Today, Starbucks closed 8,000 company-owned stores to conduct racial bias training with staff. The move has elicited a wide array of responses from Fox News’ cynicism to the smartly opportunistic response of small black-owned coffee shops. The shops are encouraging patrons to give them a try this afternoon. The issues of inequity and discrimination are enormous and historic, so it is right to remind us that one afternoon does not a sea change make. On the other hand, an investment of this scope demonstrates a level of commitment—lost revenue and employee “productivity”—to the task, which, if continued, should be lauded. Given the critical need to improve the world AND business practices, on-the-job trainings create space and time for extended engagement.
This week, GBCA bids farewell to Kylee Johnson, our Bookkeeper/Office Manager. Kylee recently accepted a new position that focuses on her passion: building social justice in the prison system. She has been a wonderful part of the GBCA team and we will dearly miss her even as we wish her well. As we conduct a search for Kylee’s replacement, Thomas Beckwith has stepped in to the job in the interim. Please join us in welcoming Thomas.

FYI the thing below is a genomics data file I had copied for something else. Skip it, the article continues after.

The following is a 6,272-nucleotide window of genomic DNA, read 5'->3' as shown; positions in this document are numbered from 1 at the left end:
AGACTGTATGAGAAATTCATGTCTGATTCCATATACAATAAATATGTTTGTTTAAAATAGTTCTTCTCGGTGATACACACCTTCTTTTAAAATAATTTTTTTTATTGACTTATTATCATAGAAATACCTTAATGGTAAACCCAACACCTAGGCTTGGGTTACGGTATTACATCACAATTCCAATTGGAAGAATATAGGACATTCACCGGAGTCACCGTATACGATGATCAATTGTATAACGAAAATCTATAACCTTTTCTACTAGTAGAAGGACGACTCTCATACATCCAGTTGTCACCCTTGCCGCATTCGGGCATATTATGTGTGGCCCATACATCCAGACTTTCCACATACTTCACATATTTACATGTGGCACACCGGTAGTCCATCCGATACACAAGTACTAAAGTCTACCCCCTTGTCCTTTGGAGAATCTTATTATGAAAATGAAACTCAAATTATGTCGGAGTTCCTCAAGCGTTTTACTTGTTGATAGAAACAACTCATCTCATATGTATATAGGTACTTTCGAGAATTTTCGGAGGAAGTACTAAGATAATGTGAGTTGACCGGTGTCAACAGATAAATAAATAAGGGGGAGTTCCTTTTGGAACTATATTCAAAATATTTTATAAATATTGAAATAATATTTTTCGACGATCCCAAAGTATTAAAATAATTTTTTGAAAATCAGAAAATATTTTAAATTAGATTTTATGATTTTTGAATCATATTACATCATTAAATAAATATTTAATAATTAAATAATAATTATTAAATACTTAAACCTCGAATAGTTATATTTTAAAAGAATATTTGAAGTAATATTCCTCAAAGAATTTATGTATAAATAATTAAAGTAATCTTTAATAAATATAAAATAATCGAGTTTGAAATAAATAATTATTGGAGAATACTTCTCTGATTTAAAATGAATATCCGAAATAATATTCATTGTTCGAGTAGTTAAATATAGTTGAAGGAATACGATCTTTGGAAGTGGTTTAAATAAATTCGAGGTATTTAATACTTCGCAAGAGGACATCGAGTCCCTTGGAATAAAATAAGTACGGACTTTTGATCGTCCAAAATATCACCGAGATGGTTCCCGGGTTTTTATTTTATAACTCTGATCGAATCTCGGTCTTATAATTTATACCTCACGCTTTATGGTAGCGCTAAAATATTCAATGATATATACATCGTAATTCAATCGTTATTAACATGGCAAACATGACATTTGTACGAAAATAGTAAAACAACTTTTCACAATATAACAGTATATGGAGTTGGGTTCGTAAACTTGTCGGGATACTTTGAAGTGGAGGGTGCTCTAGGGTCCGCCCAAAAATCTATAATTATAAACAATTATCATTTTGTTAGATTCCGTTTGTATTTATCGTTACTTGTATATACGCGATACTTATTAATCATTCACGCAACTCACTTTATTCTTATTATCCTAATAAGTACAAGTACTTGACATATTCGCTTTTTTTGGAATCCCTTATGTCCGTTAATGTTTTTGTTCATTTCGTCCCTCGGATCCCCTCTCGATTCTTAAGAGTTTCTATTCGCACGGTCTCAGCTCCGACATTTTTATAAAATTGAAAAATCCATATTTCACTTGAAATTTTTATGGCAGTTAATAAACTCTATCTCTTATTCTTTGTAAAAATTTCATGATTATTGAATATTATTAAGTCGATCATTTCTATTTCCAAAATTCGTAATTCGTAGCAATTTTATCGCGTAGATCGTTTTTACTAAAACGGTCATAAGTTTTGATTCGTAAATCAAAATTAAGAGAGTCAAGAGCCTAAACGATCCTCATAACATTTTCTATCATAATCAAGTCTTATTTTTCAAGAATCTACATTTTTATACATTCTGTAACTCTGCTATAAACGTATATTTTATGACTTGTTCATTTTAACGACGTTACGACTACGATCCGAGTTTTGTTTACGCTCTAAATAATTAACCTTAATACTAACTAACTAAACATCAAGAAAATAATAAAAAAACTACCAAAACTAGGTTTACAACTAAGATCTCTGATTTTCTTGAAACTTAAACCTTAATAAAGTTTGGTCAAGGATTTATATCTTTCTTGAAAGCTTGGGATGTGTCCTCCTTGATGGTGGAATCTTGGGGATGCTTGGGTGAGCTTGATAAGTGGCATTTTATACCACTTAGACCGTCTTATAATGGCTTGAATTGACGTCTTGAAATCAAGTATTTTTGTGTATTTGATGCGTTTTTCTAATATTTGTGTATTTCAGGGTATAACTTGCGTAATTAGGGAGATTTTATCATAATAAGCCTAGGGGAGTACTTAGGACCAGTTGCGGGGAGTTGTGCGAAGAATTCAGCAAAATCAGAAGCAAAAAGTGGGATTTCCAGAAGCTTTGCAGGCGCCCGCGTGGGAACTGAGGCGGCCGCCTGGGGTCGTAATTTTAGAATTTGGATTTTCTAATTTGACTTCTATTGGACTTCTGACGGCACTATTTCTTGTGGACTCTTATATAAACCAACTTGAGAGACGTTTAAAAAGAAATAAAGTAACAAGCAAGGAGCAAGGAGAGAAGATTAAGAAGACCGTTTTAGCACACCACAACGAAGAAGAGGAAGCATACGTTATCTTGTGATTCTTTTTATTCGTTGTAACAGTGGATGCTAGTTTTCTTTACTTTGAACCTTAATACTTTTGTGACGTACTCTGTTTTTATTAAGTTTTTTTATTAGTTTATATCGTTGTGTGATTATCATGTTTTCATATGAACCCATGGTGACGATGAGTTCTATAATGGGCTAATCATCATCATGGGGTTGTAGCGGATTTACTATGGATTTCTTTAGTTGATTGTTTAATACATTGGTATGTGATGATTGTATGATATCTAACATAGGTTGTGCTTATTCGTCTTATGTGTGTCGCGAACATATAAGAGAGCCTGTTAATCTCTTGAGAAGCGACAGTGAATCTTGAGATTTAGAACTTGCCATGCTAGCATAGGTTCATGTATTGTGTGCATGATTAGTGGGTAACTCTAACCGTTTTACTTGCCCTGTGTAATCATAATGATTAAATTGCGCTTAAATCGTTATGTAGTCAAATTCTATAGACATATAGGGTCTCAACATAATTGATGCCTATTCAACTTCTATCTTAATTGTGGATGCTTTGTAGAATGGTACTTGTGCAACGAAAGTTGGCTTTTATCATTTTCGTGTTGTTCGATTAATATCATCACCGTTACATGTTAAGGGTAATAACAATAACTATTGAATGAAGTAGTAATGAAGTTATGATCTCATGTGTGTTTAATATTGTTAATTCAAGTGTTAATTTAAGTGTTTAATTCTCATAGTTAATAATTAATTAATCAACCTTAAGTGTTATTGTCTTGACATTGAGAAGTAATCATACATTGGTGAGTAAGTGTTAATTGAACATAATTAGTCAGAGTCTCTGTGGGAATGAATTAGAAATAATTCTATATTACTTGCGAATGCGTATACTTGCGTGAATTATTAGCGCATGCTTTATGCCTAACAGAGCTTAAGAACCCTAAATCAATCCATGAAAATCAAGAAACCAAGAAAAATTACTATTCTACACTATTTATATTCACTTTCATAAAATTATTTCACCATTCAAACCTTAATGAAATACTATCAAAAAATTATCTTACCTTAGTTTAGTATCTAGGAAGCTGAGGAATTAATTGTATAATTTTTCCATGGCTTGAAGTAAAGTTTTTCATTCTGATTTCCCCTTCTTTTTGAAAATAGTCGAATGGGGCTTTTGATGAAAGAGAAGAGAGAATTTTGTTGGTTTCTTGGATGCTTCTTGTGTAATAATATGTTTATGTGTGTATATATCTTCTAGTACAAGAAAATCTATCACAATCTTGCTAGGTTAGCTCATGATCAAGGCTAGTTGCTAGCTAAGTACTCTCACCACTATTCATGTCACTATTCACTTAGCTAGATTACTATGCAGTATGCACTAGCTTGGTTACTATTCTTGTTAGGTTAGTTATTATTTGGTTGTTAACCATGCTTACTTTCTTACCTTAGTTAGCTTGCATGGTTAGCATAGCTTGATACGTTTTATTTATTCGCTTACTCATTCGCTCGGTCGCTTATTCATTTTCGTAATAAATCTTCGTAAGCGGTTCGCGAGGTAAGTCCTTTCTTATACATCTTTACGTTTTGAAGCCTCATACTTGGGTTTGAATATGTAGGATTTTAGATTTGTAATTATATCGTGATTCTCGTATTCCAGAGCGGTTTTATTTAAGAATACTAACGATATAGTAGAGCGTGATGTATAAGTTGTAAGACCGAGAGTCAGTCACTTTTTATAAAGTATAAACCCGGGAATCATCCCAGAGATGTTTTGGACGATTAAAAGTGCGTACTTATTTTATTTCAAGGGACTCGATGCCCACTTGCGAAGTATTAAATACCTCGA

Did you know that Urban Arts Leadership alumni are working in full-time jobs at a number of exciting cultural organizations including Maryland Citizens for the Arts, the John F. Kennedy Center for the Performing Arts, and the National Museum for Women in the Arts? And that others are pursuing their own businesses or graduate school? If you are a recent, or soon to be college graduate and are looking for ways to accelerate your arts administration career while helping to build greater equity in the cultural workplace, you should consider applying for a spot in the 2018-2019 Urban Arts Leadership cohort. Applications for this unique and powerful program are open through the month of June.
Have a great shortened week,